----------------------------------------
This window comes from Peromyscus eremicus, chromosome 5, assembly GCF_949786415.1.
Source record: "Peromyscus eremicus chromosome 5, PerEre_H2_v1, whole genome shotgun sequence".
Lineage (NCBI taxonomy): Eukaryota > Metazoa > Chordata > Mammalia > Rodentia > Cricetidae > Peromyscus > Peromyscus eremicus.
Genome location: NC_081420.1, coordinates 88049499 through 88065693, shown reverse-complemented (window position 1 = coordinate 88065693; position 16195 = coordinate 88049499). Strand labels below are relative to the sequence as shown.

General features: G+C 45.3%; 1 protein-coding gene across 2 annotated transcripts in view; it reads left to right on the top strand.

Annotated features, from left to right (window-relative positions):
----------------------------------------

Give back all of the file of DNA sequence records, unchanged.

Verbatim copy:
This window comes from Peromyscus eremicus, chromosome 5, assembly GCF_949786415.1.
Source record: "Peromyscus eremicus chromosome 5, PerEre_H2_v1, whole genome shotgun sequence".
Lineage (NCBI taxonomy): Eukaryota > Metazoa > Chordata > Mammalia > Rodentia > Cricetidae > Peromyscus > Peromyscus eremicus.
Genome location: NC_081420.1, coordinates 88049499 through 88065693, shown reverse-complemented (window position 1 = coordinate 88065693; position 16195 = coordinate 88049499). Strand labels below are relative to the sequence as shown.

General features: G+C 45.3%; 1 protein-coding gene across 2 annotated transcripts in view; it reads left to right on the top strand.

Annotated features, from left to right (window-relative positions):